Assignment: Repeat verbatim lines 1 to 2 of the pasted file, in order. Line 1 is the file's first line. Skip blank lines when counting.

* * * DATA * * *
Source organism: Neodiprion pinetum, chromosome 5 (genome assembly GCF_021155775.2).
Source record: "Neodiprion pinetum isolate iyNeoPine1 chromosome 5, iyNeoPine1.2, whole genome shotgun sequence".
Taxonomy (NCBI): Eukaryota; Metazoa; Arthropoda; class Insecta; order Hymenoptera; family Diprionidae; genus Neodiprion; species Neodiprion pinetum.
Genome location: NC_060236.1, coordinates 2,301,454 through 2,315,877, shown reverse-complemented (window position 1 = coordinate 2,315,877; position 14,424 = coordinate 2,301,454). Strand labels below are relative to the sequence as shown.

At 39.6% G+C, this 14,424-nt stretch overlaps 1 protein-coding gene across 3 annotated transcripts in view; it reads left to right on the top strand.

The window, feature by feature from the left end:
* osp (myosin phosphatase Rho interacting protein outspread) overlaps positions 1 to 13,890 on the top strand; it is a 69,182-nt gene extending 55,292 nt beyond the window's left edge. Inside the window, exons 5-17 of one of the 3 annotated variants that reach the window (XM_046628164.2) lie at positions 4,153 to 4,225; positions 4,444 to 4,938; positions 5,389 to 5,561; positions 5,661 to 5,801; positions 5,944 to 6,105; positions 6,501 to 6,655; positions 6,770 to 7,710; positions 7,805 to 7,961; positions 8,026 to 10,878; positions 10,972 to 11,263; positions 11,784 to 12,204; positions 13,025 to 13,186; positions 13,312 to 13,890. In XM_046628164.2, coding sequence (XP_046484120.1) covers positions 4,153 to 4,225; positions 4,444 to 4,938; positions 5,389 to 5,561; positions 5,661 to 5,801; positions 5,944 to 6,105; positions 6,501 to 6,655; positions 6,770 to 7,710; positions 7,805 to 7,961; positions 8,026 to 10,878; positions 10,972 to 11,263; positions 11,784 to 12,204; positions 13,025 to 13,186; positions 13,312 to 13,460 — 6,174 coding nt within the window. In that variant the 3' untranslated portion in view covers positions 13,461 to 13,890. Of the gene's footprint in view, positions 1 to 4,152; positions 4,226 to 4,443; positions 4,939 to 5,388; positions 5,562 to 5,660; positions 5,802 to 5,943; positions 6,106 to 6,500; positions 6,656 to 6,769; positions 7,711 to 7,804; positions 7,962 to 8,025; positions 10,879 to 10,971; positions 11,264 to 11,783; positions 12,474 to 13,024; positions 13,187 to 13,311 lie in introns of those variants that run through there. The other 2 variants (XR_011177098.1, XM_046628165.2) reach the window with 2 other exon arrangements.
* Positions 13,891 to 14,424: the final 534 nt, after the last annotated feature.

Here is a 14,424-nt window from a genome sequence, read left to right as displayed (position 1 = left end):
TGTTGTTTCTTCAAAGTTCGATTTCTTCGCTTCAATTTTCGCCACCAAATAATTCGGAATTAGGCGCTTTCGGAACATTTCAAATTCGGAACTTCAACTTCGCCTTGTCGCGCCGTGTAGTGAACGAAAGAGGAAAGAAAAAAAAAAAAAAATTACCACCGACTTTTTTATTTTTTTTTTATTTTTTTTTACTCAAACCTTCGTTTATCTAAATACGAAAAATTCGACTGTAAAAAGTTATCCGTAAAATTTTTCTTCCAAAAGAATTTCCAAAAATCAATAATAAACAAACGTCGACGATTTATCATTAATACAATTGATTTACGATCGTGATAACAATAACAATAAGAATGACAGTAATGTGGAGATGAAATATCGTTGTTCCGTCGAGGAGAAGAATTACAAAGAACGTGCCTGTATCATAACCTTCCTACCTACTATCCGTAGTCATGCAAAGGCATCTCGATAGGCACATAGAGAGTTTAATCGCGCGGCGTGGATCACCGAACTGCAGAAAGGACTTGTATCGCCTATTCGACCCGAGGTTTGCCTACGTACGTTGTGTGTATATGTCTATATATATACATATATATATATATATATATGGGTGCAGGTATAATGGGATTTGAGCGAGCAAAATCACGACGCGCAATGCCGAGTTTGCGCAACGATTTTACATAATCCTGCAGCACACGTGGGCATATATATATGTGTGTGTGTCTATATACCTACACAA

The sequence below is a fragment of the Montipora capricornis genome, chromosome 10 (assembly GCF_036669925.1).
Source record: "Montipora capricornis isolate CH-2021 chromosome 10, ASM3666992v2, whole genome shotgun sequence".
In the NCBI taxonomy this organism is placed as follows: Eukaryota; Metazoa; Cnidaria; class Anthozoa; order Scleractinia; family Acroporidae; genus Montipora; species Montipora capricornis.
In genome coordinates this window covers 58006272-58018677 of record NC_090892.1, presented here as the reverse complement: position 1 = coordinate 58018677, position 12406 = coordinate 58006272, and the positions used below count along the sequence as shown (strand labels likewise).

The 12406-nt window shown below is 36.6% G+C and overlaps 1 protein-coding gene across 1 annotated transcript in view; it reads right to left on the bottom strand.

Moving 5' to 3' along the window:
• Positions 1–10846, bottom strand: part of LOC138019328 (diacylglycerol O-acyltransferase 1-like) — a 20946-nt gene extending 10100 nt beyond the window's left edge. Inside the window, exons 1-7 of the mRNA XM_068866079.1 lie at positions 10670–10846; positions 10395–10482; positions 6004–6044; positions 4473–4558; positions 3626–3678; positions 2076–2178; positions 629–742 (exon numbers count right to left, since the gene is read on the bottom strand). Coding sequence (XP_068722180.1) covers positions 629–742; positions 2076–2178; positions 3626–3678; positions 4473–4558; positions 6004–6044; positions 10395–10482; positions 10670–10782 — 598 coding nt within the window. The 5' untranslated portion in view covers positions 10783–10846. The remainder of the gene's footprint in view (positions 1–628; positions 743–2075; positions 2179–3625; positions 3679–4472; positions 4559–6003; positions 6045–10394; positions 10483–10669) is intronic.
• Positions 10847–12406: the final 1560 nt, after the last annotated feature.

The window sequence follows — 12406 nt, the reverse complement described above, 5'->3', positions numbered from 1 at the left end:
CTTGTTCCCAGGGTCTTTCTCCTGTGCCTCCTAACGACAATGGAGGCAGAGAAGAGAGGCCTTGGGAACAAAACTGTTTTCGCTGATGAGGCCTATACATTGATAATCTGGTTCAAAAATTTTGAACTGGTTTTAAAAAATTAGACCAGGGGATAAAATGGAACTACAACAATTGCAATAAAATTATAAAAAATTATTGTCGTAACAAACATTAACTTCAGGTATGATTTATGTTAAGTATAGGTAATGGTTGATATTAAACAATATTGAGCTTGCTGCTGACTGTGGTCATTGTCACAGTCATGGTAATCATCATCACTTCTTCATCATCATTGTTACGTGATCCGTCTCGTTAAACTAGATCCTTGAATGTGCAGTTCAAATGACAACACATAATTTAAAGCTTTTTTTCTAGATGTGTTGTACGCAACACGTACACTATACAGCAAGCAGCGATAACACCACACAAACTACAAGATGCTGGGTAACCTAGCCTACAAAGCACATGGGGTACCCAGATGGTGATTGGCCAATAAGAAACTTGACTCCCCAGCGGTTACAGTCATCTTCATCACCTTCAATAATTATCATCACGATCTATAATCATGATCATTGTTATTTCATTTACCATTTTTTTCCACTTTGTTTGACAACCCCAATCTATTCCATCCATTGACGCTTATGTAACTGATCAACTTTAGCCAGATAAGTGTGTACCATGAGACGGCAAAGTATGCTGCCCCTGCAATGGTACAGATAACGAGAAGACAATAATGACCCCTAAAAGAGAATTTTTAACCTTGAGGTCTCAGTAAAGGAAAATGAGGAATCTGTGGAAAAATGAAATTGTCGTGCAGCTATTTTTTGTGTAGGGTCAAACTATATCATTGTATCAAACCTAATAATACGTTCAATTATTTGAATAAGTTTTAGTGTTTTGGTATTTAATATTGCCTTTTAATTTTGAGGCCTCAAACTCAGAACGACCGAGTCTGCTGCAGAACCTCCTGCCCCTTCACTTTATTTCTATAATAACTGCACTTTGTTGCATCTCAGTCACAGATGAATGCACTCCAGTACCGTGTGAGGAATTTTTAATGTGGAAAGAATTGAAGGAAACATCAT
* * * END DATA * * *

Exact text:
Source organism: Neodiprion pinetum, chromosome 5 (genome assembly GCF_021155775.2).
Source record: "Neodiprion pinetum isolate iyNeoPine1 chromosome 5, iyNeoPine1.2, whole genome shotgun sequence".